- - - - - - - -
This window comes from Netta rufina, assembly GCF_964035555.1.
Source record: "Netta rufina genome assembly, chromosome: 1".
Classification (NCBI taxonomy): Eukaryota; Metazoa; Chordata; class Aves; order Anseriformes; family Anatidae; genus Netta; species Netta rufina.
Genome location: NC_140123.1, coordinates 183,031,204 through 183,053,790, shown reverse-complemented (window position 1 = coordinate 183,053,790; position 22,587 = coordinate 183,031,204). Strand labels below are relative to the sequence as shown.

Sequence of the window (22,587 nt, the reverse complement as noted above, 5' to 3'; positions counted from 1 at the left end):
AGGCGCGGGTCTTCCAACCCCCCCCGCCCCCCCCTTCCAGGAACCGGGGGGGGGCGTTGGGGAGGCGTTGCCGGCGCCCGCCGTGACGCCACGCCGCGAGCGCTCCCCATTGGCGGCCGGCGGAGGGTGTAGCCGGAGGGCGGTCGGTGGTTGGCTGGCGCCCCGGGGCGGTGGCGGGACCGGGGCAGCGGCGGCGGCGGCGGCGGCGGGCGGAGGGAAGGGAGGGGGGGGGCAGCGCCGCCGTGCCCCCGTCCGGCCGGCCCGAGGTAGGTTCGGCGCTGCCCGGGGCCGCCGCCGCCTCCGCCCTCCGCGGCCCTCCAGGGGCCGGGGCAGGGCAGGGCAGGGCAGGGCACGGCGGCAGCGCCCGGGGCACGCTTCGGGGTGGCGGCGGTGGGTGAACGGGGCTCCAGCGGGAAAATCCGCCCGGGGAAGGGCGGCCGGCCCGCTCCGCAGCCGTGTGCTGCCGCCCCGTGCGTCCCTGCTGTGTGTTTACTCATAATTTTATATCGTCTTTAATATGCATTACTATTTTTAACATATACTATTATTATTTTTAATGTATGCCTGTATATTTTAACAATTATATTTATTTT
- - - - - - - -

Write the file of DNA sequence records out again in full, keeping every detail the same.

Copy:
This window comes from Netta rufina, assembly GCF_964035555.1.
Source record: "Netta rufina genome assembly, chromosome: 1".
Classification (NCBI taxonomy): Eukaryota; Metazoa; Chordata; class Aves; order Anseriformes; family Anatidae; genus Netta; species Netta rufina.
Genome location: NC_140123.1, coordinates 183,031,204 through 183,053,790, shown reverse-complemented (window position 1 = coordinate 183,053,790; position 22,587 = coordinate 183,031,204). Strand labels below are relative to the sequence as shown.

Sequence of the window (22,587 nt, the reverse complement as noted above, 5' to 3'; positions counted from 1 at the left end):
AGGCGCGGGTCTTCCAACCCCCCCCGCCCCCCCCTTCCAGGAACCGGGGGGGGGCGTTGGGGAGGCGTTGCCGGCGCCCGCCGTGACGCCACGCCGCGAGCGCTCCCCATTGGCGGCCGGCGGAGGGTGTAGCCGGAGGGCGGTCGGTGGTTGGCTGGCGCCCCGGGGCGGTGGCGGGACCGGGGCAGCGGCGGCGGCGGCGGCGGCGGGCGGAGGGAAGGGAGGGGGGGGGCAGCGCCGCCGTGCCCCCGTCCGGCCGGCCCGAGGTAGGTTCGGCGCTGCCCGGGGCCGCCGCCGCCTCCGCCCTCCGCGGCCCTCCAGGGGCCGGGGCAGGGCAGGGCAGGGCAGGGCACGGCGGCAGCGCCCGGGGCACGCTTCGGGGTGGCGGCGGTGGGTGAACGGGGCTCCAGCGGGAAAATCCGCCCGGGGAAGGGCGGCCGGCCCGCTCCGCAGCCGTGTGCTGCCGCCCCGTGCGTCCCTGCTGTGTGTTTACTCATAATTTTATATCGTCTTTAATATGCATTACTATTTTTAACATATACTATTATTATTTTTAATGTATGCCTGTATATTTTAACAATTATATTTATTTT